Tier-One informational visit with Dallas Morning News - (left to right) UNT President Gretchen Bataille, Texas Tech Chancellor Kent Hance, UH Chancellor Renu Khator, former Texas Lt. Gov. Bill Hobby, UT System Board Chairman James Huffines, UT-Arlington President James Spaniolo and UT-Dallas President David Daniel.
Our Position: Texas' investment in higher education should include creating additional Tier-One institutions to compete with other states for the best and brightest students and faculty, spur economic growth, sustain an educated workforce and support innovative research. The University of Houston is closer than any other Texas public university to joining The University of Texas and Texas A&M in the first tier.
Background: Texas has only two public universities classified as Tier-One institutions, UT-Austin and A&M. Texas lags greatly in this area, behind states such as California, which has nine, and New York, which has seven. Broadening the number of top-tier institutions in Texas would allow students who are financially disadvantaged to attend high-quality schools closer to home for less money.
Why Top Tier Matters: Texas is a rapidly growing state, and UT-Austin, A&M and Rice (a small, private Tier-One school) can't perform all the needed research, and they can't begin to accommodate all our young people who want to attend a national research university.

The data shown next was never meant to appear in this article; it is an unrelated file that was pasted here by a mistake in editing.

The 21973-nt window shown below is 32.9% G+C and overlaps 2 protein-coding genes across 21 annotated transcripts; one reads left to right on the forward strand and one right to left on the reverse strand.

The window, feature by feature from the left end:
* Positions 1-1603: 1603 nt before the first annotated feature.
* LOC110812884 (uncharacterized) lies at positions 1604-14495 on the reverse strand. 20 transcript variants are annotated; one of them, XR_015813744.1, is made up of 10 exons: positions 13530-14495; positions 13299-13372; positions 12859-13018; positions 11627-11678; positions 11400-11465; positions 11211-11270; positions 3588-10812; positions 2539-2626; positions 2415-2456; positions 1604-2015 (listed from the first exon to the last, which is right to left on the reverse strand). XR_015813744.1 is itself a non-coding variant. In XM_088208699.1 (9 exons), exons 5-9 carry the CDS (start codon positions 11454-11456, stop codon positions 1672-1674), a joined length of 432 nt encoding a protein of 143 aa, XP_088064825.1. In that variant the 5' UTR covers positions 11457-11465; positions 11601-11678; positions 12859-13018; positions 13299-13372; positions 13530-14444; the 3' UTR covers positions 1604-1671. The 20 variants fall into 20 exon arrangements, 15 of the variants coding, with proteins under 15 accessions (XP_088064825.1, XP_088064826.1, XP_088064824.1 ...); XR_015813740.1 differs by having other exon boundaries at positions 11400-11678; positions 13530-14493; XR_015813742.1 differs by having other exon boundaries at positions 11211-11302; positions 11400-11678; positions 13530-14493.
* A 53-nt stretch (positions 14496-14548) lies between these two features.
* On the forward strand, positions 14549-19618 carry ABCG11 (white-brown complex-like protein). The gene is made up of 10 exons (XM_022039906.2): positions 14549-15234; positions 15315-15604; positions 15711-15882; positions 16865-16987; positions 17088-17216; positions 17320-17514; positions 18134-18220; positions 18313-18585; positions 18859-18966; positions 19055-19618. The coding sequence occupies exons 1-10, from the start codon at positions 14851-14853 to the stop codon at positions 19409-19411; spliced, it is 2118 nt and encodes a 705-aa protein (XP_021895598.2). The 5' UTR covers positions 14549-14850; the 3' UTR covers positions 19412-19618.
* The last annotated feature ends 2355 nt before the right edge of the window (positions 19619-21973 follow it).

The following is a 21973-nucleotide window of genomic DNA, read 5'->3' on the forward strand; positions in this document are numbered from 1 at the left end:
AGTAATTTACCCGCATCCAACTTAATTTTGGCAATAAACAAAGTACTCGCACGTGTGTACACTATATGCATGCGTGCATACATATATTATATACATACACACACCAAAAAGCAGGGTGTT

- UT-Austin and A&M have enrollment pressure caused by the Top 10 Percent law allowing any student who graduates in the top 10 percent of his or her high school class to attend any public university in the state.
- Students prefer to attend a university with a top-tier reputation. Some 10,000 high school graduates are leaving Texas each year to attend doctoral degree-granting universities elsewhere, while only about 4,000 students from other states come to Texas to enroll at similar institutions. That's a potential brain drain of about 6,000 of our best and brightest students.
- Investment in research and development yields a 20- to 30-percent rate of return to the state in terms of jobs and economic stimulus, according to The Texas Legislative Study Group, a public policy group. Based on its population, Texas is estimated to lose $3.7 billion a year in federal research funds and venture capital largely because it has too few Tier-One universities.